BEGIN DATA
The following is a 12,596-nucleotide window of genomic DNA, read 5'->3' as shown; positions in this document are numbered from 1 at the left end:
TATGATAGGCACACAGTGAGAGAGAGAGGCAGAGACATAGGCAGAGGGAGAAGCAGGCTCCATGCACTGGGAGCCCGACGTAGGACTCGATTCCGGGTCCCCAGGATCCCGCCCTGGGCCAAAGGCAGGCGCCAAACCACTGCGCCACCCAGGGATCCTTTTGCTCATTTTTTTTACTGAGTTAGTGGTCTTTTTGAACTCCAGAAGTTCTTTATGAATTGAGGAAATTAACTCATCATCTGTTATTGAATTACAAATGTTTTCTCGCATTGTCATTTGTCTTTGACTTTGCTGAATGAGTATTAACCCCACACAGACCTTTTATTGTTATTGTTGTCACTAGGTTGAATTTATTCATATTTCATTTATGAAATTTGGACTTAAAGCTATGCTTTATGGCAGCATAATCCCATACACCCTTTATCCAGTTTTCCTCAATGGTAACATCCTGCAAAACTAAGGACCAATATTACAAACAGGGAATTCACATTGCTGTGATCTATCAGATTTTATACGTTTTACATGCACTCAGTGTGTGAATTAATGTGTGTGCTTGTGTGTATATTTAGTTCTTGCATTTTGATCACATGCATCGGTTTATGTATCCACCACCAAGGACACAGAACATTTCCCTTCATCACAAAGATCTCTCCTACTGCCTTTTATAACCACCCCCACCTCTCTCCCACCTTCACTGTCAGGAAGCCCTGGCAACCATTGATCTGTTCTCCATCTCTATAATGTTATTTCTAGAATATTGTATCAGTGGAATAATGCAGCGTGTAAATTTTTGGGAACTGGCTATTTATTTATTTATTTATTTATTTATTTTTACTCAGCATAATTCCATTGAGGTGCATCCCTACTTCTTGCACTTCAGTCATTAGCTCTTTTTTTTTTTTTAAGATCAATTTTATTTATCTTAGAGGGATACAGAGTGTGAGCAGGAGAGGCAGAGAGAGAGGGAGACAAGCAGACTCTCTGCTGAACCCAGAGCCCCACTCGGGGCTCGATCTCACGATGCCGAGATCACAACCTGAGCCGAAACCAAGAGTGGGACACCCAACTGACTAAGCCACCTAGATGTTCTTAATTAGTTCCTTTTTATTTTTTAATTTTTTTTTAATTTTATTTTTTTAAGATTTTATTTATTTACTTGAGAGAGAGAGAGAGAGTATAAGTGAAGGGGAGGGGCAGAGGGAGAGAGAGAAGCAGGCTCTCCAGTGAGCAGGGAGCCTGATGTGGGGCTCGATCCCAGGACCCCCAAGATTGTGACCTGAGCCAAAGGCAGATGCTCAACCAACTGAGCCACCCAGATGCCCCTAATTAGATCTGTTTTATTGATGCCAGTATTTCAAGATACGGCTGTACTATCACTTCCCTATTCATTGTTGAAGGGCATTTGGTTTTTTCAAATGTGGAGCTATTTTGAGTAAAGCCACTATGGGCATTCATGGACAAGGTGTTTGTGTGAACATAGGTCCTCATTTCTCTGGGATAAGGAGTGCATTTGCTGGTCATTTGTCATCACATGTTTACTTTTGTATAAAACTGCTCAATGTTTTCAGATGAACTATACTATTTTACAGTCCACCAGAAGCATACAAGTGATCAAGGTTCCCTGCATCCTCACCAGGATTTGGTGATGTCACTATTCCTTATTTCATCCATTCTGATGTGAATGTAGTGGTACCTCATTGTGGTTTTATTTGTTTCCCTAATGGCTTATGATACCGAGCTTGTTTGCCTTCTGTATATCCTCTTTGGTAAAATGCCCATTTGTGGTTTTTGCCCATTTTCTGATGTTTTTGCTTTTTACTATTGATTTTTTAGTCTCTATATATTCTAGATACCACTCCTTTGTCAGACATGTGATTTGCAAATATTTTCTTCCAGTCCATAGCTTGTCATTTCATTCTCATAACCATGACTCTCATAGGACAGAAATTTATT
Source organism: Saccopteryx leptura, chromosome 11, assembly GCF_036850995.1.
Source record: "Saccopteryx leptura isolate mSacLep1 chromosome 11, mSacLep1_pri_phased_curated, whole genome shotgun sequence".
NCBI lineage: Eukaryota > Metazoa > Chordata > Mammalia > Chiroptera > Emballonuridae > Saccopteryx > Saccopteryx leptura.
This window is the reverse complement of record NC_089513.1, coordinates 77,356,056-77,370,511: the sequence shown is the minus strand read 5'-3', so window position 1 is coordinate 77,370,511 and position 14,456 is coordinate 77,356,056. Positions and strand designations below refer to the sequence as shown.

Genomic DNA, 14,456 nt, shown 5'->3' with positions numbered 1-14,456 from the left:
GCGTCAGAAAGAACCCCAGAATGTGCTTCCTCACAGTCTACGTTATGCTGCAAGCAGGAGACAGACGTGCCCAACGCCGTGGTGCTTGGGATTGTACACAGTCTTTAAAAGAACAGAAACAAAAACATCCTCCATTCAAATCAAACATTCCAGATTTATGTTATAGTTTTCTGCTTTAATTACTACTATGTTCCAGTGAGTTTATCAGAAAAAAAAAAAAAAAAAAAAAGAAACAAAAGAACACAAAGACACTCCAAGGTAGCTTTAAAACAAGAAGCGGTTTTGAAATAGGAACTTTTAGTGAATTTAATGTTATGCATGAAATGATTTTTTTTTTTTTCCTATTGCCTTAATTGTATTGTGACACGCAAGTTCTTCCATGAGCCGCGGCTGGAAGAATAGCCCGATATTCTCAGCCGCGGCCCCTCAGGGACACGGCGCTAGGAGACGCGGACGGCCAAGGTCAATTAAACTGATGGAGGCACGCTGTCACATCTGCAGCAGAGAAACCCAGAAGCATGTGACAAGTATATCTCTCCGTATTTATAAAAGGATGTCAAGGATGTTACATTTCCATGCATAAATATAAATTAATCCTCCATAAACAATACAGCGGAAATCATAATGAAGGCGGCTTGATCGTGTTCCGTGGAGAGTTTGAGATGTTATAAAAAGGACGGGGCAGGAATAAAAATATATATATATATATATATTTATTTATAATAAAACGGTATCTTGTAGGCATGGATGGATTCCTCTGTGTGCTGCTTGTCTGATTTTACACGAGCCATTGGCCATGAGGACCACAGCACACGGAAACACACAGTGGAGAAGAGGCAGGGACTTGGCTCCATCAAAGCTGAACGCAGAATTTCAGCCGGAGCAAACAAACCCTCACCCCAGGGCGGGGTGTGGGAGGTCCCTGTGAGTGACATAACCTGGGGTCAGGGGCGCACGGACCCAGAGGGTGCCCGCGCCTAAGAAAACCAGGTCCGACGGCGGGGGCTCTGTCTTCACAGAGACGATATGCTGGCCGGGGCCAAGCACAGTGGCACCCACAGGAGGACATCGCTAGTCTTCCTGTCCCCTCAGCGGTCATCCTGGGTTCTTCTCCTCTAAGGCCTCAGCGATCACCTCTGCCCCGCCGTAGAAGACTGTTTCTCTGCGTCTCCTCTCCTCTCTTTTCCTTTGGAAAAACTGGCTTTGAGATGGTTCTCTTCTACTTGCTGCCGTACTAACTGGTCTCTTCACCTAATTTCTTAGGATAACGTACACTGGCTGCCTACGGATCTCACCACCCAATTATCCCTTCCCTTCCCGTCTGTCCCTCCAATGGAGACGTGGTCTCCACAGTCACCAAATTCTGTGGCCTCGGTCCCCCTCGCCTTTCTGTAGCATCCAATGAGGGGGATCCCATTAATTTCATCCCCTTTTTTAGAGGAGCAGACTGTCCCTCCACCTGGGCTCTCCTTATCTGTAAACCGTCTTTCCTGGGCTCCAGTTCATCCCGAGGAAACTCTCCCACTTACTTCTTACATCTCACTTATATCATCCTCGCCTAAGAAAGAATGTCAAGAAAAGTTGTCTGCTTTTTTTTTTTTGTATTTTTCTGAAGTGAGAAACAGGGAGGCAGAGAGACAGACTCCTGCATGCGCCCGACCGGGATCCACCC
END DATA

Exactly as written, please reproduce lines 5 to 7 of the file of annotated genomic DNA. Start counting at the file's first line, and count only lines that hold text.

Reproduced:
NCBI lineage: Eukaryota > Metazoa > Chordata > Mammalia > Chiroptera > Emballonuridae > Saccopteryx > Saccopteryx leptura.
This window is the reverse complement of record NC_089513.1, coordinates 77,356,056-77,370,511: the sequence shown is the minus strand read 5'-3', so window position 1 is coordinate 77,370,511 and position 14,456 is coordinate 77,356,056. Positions and strand designations below refer to the sequence as shown.

Genomic DNA, 14,456 nt, shown 5'->3' with positions numbered 1-14,456 from the left: